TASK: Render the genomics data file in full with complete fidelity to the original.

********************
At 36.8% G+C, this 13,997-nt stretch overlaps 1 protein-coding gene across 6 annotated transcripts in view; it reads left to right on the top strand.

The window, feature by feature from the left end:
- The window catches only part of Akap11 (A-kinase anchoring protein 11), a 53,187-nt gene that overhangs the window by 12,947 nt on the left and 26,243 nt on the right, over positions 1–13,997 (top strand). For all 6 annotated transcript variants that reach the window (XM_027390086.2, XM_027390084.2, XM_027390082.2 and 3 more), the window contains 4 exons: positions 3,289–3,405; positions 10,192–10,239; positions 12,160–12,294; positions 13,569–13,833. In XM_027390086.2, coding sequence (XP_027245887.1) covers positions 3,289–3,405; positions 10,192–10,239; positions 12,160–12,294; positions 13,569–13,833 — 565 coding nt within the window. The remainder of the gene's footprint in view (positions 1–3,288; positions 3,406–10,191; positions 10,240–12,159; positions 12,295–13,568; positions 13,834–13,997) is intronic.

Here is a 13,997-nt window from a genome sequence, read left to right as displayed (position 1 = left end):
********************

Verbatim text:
At 36.8% G+C, this 13,997-nt stretch overlaps 1 protein-coding gene across 6 annotated transcripts in view; it reads left to right on the top strand.

The window, feature by feature from the left end:
- The window catches only part of Akap11 (A-kinase anchoring protein 11), a 53,187-nt gene that overhangs the window by 12,947 nt on the left and 26,243 nt on the right, over positions 1–13,997 (top strand). For all 6 annotated transcript variants that reach the window (XM_027390086.2, XM_027390084.2, XM_027390082.2 and 3 more), the window contains 4 exons: positions 3,289–3,405; positions 10,192–10,239; positions 12,160–12,294; positions 13,569–13,833. In XM_027390086.2, coding sequence (XP_027245887.1) covers positions 3,289–3,405; positions 10,192–10,239; positions 12,160–12,294; positions 13,569–13,833 — 565 coding nt within the window. The remainder of the gene's footprint in view (positions 1–3,288; positions 3,406–10,191; positions 10,240–12,159; positions 12,295–13,568; positions 13,834–13,997) is intronic.

Here is a 13,997-nt window from a genome sequence, read left to right as displayed (position 1 = left end):